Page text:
“You definitely want to suck the body and squeeze it,” he says, demonstrating. “That’s where all the flavor is at. You crush the body and suck it in. It’s full of juice and flavor. When you turn our crawfish bodies upside down the juice will run out and they are never dry.”
Those who are squeamish about eating crawfish for the first time might want to consider a plate of The Clarktonian’s fried catfish. There’s nothing fancy about this popular treat: “Just your good old-fashioned cornmeal and salt,” Tyler says, “fried to a golden brown.”
Hush puppies are another signature dish of the restaurant. They are made from cornmeal and self-rising flour to which chopped jalapenos, whole pieces of corn and a bit of sugar are added. They make a great appetizer to munch on while waiting for the crawfish to arrive.
Other starters include fried pickles, fried okra, shrimp cocktail, sausage and cheese platters and boudin links. There’s even a 2-pound crawfish appetizer for those who just want a taste or can’t wait for their entree.
Tyler also creates Bayou Bowls using a wok to combine the ingredients. “It’s kind of like shrimp scampi but New Orleans style. It’s a little bit spicy and it has got a good butter lemon sauce to it.” The bowls include potatoes, corn on the cob, scallions and andouille sausage. They are served with a piece of French bread that is lightly charred on the grill. This lets diners soak up the juice at the bottom of the bowl.
Another specialty is the Cardi B Spicy Crab. This includes five clusters of crab legs boiled in spicy crawfish juice with fresh lemons, potatoes, hot corn and Cajun sausage. The ingredients are dumped in a bag and brought to the table ready to enjoy.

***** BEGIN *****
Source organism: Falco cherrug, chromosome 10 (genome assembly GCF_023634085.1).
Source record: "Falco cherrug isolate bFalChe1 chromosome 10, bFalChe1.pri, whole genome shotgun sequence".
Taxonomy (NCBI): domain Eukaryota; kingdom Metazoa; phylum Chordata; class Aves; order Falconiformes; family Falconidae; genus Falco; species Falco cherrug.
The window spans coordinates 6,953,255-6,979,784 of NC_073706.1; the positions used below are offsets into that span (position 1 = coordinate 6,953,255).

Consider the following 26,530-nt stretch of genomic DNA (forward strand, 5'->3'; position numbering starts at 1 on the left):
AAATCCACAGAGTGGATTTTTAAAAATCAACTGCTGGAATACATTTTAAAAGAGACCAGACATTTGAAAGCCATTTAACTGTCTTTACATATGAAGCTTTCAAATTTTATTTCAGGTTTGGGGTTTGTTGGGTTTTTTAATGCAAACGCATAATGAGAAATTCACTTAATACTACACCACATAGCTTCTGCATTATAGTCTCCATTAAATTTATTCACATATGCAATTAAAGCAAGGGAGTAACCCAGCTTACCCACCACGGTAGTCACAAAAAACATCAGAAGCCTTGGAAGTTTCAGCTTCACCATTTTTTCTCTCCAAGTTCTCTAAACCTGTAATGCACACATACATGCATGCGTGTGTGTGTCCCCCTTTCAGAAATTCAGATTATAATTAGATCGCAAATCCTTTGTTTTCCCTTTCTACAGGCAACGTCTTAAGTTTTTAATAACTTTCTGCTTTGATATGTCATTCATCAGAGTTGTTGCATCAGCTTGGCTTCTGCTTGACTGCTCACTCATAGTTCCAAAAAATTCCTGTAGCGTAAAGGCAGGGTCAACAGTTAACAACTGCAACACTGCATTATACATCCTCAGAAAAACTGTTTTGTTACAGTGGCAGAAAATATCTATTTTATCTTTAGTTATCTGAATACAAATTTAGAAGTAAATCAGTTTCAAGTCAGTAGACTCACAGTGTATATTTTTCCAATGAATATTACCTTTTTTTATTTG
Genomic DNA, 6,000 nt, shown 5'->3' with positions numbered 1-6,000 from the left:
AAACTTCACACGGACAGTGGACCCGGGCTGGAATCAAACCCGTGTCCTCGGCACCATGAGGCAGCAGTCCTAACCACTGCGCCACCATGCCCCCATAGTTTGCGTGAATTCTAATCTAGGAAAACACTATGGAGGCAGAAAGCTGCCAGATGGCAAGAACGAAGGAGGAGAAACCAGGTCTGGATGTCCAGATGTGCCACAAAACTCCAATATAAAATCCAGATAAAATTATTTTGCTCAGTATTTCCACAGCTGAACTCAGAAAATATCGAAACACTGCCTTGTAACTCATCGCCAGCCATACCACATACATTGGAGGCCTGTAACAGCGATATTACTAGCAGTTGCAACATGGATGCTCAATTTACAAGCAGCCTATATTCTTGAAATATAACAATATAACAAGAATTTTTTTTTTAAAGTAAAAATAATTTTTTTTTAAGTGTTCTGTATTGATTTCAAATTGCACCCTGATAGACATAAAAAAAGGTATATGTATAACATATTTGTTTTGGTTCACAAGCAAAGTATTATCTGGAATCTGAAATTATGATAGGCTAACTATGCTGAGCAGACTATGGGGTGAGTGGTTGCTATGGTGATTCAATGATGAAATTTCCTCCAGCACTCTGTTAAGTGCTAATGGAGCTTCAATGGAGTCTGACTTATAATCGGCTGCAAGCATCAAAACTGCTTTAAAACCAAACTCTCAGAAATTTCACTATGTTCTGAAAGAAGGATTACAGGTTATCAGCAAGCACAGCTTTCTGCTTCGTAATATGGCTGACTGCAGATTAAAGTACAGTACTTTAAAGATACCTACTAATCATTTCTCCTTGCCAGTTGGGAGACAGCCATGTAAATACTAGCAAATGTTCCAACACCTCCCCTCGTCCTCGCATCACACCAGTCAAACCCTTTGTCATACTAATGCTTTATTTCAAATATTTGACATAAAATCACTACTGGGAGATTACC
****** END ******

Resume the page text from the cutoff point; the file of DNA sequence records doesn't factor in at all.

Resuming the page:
Dinners include blackened catfish, grilled shrimp, bayou chicken and fried shrimp. You can also opt for a classic New Orleans-style po’boy sandwich featuring a choice of catfish or shrimp served on a hoagie bun and topped with remoulade sauce, lettuce, tomato and onion.
The one-page menu is kept simple so the staff can focus on what they do best: provide memorable food and excellent service. However, if you are lucky you might discover that Tyler found the time to whip up a batch of jambalaya, etouffee or red beans and rice. All of his specials are made from scratch.
Whatever you order, you will enjoy relaxing with friends at this dining destination’s “Party Patio,” a large addition to what began as a tiny diner. On any given weekend live music adds to the fun. But it’s the food that keeps them coming.
“I would say there is nothing like this in Missouri,” Tyler says. “But I would go even further and saying there’s nothing else like this until you get to Louisiana, or maybe the southern part of Mississippi. If you are a lover of seafood and crawfish, Cajun food, the food is going to bring you back.”
Specialties: Steamed crawfish served with potatoes and corn on the cob; Bayou Bowls; Po’boy sandwiches; Cardi B Spicy Crab Legs; fried and blackened catfish. Cajun specials on occasion.
Price: Crawfish and seafood sold at market price. Po’boys $12, dinners $12-$16.
Details: Open only on Friday, 4 to 9 p.m. and Saturday, 11 a.m. to 9 p.m., seasonally from late January through June. Cash and credit cards accepted. No smoking. Located at 303 S. Main St. in Clarkton. Contact at 573-276-7249 and on Facebook.